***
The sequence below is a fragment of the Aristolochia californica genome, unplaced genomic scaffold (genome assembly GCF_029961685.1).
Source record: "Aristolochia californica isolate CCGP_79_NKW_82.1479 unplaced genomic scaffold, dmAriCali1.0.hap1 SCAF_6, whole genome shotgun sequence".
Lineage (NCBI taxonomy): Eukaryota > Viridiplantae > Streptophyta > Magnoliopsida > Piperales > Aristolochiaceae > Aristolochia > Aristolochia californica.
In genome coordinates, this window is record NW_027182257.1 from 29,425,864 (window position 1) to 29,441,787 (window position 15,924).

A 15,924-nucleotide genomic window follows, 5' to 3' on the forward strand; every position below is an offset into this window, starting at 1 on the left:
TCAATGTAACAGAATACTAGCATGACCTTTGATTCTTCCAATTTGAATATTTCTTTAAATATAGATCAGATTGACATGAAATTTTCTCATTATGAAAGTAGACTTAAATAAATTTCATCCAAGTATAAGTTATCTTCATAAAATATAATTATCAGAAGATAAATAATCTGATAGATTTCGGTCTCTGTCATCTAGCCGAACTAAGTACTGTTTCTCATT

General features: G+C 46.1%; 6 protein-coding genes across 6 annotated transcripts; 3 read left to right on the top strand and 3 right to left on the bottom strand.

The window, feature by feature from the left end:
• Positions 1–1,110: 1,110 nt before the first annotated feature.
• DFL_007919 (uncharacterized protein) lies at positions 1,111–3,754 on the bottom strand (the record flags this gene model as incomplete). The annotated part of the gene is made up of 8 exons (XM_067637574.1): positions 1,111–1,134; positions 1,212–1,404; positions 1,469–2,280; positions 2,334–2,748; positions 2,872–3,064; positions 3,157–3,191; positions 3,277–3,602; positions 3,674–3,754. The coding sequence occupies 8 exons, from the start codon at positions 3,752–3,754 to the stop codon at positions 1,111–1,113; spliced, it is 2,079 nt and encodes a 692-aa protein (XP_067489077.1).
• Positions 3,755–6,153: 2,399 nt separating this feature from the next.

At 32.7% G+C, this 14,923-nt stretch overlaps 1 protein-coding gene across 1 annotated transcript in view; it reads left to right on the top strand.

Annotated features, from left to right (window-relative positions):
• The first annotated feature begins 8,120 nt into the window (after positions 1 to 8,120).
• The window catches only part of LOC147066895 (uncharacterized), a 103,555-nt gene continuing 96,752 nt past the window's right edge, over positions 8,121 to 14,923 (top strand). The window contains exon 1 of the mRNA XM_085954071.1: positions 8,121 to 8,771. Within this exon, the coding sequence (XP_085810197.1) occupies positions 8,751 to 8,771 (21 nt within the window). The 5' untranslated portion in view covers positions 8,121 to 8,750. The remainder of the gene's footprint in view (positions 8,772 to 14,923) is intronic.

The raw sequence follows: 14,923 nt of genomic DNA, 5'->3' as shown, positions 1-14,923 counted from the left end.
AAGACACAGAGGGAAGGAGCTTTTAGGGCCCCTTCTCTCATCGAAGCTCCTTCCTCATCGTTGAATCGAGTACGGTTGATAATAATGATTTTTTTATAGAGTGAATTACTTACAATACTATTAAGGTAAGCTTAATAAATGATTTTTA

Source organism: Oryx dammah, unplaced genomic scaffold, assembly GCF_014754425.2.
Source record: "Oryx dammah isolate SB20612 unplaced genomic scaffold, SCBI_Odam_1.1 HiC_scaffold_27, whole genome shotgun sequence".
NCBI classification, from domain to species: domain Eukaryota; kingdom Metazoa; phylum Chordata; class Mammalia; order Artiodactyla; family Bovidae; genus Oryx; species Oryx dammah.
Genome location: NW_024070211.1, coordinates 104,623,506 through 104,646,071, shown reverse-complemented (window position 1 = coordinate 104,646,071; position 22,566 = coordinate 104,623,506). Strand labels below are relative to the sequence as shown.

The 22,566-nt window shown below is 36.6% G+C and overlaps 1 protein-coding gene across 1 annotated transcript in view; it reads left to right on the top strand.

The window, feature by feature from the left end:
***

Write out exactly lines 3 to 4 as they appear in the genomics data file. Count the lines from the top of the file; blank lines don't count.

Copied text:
Lineage (NCBI taxonomy): Eukaryota > Viridiplantae > Streptophyta > Magnoliopsida > Piperales > Aristolochiaceae > Aristolochia > Aristolochia californica.
In genome coordinates, this window is record NW_027182257.1 from 29,425,864 (window position 1) to 29,441,787 (window position 15,924).